Veteran PR exec Lee Solters, one of the last of the old-school Broadway and Hollywood press agents, died Monday of natural causes in West Hollywood. He was 89.

Solters, who most recently was partnered with Jerry Digney at the Solters & Digney agency, repped some of entertainment’s biggest talents, including Barbra Streisand, Frank Sinatra and Michael Jackson.

“He came to the office every day” until just a few months ago, Digney said. “He lived for his business; he was the last of that generation. He helped pioneer that whole entertainment publicity world.”

Solters was a prominent press agent during years when “planting” items on stars in columns by Army Archerd, Hedda Hopper and Walter Winchell was the accepted way of doing business.

Among the clients Solters repped were Dolly Parton, Paul McCartney & Wings, Led Zeppelin, Gregory Peck, Cary Grant and Mae West.

The raspy-voiced publicity exec repped Carol Channing and Broadway producer David Merrick for more than 40 years each. From the 1940s to the 1970s, he handled more than 300 shows, including Broadway musicals “Annie,” “Guys and Dolls,” “Funny Girl,” “My Fair Lady” and “Camelot.”

Born Nathan Cohen in Brooklyn, he was already working part time for a Broadway press agent while in college at NYU. After graduating, he served in the U.S. Army while continuing to work for Gotham and Hollywood publicity clients. Solters represented everything from restaurants such as the Carnegie Deli to plays, movies and talent. One of his first clients was talkshow host Robert Q. Lewis.

Solters was the principal in public relations agencies including partnerships with Sheldon Roskin, and Monroe Friedman when the company branched into Los Angeles.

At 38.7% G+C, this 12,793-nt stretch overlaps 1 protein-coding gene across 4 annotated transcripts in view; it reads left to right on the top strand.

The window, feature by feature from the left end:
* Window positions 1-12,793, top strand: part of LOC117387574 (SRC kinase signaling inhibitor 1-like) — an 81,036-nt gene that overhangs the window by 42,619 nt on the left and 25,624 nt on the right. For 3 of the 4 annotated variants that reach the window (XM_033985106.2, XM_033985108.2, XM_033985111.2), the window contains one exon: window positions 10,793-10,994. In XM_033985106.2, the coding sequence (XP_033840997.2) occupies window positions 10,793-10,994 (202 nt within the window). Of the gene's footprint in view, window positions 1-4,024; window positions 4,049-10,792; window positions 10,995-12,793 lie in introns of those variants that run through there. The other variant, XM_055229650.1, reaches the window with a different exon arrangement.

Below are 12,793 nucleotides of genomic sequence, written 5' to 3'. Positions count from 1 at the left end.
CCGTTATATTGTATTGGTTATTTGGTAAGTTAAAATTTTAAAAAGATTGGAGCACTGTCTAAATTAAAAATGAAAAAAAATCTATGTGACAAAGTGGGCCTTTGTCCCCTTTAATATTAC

His son Larry Solters and daughter Susan Reynolds followed in his footsteps as publicists.

Solters also publicized numerous films, including “The Graduate”; TV shows such as “Dallas”; the city of Las Vegas; Cirque du Soleil; and Caesars Palace.

A mentor to many in Hollywood, he hired producer and Academy of Motion Pictures president Sid Ganis at the age of 19. Several years ago, Ganis told the L.A. Times’ Patrick Goldstein that Solters recruited Ganis’ father, a New York City cab driver, to hand Claudette Colbert a poodle that she had supposedly left in his car. It wasn’t true, but Colbert and the poodle made a great photo op. Another stunt was hiring people with the same names as famous critics to blurb Broadway shows, a promo idea that at the time was seen as more clever than devious.

“He taught me so much about the business,” said Digney, who went to work for Solters 36 years ago. “He taught me to think creatively about ways to promote things that might not be that interesting. That was an art form unto itself.”

He is survived by his son and daughter, two grandchildren and a great-grandson.

Donations may be made to Providence-Trinity Care Hospice Foundation, 2601 Airport Drive, Suite 230, Torrance, CA 90505.